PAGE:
Augusta National didn't create firm and fast conditions for this week's Masters because top-ranked Dustin Johnson went 20-under par to shatter the course record last year on a rain-softened layout.
But club chairman Fred Ridley isn't complaining about the difficult conditions set to greet golfers when the year's first major championship tees off Thursday morning.
"We have the golf course where we want it. It's playing firm and fast," Ridley said. "Our goal is to maintain it for the week."
A world-class field of 88 golfers made final preparations Wednesday on the eve of the 85th Masters, the lightning-quick course a very different test from last November's Covid-delayed event dominated by Johnson.
"That really had nothing to do with the way the golf course is playing right now," Ridley said.
"The course is in the best condition that I've ever seen it in the 20 years I've been a member."
Johnson will try to become the first repeat winner since Tiger Woods in 2002 while four-time major champion Rory McIlroy seeks a win to complete a career Grand Slam.
Fred Couples, the 1992 Masters winner, practiced with 12th-ranked McIlroy on Wednesday and both marveled at the speed of the greens on the par-72 layout.
"Rory said it five times -- 'Have you ever seen the greens like this on Wednesday,' -- and five times in a row I said no," Couples said.
"If it stays like this, I mean, honestly a 70 or 71 will be a heck of a score."
Players worked on putts, chips and driving as well before the chase for the green jacket begins.
"The faster greens have a little more pace to them," 2003 Masters champion Mike Weir of Canada said. "You really have to think. Those landing areas shrink down when the greens get firmer like this and the precision shotmaking is heightened."
Such shots will elicit roars from a limited number of spectators allowed under Covid-19 safety protocols after last year's Masters was played without fans due to the virus.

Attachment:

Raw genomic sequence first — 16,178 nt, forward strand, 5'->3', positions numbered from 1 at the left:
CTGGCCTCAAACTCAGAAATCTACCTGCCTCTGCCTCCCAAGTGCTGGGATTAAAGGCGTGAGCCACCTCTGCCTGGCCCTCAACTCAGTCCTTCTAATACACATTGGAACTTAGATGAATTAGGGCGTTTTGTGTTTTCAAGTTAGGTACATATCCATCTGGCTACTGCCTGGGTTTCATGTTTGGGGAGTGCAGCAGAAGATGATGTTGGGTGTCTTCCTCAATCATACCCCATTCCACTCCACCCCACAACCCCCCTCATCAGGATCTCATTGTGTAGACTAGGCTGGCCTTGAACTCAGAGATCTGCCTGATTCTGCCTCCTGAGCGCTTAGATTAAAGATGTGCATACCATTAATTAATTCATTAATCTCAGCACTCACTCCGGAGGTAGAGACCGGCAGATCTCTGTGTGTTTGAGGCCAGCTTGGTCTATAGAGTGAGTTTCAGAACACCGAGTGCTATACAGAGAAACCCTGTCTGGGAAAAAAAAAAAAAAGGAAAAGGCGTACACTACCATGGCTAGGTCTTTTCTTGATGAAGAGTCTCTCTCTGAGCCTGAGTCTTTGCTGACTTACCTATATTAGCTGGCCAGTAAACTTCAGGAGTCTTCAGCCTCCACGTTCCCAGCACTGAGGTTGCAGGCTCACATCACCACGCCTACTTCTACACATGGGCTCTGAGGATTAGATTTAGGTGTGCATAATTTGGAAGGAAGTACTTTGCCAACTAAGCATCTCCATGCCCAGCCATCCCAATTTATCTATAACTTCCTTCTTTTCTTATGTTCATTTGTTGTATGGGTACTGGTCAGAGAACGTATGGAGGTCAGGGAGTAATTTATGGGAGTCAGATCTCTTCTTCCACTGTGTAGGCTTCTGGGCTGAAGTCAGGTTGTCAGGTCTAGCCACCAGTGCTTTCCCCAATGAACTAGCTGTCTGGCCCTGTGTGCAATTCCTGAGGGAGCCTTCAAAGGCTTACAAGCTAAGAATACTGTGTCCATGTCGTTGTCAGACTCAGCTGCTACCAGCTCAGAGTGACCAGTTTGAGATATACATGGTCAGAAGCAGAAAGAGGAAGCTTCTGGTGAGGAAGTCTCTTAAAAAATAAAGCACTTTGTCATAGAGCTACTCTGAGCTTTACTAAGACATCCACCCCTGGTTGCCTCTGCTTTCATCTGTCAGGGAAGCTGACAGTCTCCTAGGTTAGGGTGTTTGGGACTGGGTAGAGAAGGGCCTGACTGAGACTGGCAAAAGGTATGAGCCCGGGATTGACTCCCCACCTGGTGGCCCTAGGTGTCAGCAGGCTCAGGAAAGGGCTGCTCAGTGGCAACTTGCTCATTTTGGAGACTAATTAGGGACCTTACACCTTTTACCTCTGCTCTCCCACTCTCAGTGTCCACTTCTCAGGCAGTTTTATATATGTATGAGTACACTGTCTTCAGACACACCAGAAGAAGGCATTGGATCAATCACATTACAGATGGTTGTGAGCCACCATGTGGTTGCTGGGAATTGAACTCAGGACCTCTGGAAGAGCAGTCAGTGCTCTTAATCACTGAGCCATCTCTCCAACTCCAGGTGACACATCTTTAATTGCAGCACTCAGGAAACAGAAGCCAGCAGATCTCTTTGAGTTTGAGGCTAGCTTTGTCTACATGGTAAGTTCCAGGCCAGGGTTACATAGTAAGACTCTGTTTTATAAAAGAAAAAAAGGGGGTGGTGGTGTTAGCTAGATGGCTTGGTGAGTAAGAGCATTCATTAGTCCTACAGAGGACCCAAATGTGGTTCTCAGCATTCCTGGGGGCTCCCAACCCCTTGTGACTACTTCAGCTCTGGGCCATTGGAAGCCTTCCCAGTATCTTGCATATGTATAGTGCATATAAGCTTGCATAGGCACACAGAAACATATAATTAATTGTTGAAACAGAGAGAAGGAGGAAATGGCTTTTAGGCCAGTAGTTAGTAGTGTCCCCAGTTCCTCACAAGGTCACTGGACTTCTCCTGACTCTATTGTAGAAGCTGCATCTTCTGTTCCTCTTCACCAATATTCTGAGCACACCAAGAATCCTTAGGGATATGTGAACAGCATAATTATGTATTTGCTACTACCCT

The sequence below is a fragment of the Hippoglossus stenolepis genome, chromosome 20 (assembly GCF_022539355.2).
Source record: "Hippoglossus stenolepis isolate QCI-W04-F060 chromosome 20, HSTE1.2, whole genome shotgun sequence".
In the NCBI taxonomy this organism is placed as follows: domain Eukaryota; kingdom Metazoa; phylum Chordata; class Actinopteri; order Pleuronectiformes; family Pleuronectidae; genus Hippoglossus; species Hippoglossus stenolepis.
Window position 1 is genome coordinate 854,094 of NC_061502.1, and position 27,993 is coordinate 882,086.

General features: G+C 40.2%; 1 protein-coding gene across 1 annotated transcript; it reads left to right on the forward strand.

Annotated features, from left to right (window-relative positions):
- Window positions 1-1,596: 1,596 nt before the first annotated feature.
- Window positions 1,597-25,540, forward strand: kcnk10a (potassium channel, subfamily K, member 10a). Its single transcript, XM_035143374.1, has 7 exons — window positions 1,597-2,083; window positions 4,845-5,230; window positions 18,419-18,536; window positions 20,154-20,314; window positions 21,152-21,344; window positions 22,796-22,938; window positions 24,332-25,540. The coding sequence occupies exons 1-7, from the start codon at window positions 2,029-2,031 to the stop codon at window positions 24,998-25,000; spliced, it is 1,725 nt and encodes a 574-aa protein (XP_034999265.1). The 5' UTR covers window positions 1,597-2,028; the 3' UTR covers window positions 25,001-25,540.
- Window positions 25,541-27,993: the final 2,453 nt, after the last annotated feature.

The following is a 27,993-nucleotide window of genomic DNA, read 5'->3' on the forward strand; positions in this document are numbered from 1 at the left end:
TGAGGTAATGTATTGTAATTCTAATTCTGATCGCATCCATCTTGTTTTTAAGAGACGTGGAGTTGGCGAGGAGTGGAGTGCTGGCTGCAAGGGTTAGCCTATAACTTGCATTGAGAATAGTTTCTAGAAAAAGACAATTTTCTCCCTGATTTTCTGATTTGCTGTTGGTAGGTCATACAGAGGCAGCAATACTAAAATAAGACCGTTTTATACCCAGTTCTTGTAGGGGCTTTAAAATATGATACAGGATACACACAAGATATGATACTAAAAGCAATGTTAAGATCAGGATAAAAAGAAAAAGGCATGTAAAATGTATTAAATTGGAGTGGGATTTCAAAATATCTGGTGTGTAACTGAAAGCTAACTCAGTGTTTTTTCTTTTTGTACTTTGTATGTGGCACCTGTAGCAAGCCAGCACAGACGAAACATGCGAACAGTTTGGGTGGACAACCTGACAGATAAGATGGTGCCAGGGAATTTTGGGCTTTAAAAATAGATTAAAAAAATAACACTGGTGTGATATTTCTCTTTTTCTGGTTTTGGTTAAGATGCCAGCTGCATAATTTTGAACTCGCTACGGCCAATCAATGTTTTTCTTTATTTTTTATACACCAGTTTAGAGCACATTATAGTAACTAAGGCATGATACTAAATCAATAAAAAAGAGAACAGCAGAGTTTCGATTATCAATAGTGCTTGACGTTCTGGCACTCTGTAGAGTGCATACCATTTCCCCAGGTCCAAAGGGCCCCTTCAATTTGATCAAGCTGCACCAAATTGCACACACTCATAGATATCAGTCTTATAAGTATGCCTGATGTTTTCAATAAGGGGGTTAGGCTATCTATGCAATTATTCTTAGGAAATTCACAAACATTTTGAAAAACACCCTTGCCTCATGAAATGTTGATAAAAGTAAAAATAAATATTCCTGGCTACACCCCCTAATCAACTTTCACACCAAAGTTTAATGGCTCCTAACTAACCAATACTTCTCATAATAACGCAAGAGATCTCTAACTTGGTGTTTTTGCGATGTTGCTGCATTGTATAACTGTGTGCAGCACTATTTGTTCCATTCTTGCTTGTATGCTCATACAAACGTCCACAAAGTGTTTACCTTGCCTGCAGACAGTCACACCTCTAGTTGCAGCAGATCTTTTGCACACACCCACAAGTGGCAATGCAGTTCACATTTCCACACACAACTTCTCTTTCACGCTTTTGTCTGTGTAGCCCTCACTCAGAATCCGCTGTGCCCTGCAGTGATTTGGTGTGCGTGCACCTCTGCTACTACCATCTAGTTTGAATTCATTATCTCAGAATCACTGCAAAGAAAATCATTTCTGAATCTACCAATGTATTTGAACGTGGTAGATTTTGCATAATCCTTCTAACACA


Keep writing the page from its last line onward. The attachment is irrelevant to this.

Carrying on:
"Bad shots are punished a little more and the good shots are rewarded because the areas on the green are so small," Australian Marc Leishman said.
"The more you know the course, the bigger advantage it is. When it's like this, there are places that you have to put a big red X in your yardage book and make sure you don't hit it there."
Italy's Francesco Molinari, the 54-hole leader in 2019 before losing to Woods, is in uncharted territory.
"Don't think I've ever seen it this fast and firm already," Molinari said. "We'll see. I'm as ready as I can be."
Lee Elder, the first Black golfer to play in the Masters, this year will join Jack Nicklaus and Gary Player as honorary starters, hitting the ceremonial tee shots to begin the tournament on Thursday morning.
- Even crazier? -
There's a chance of thundershowers on Friday that could soften course conditions, one likely reason the course has been so firm so soon.
"If the rain doesn't come, then it will be really fun," sixth-ranked Xander Schauffele said. "It has the potential to be even crazier.
"I think every guy who plays professional (golf) is a little bit of a masochist, so I'm here for the torture," Schauffele said, "and my caddie and I will do our best if it gets really tough."
Absent for the challenge is five-time Masters winner Woods, who suffered serious leg injuries in a one-car crash in February. California authorities said Wednesday the accident was caused by excessive speed.
"I was deeply saddened when I learned of Tiger's tragic car accident," Ridley said. "Tiger Woods is one of the greatest competitors in the history of all sports.
"He's greatly missed this week and we continue to hope and pray for his recovery."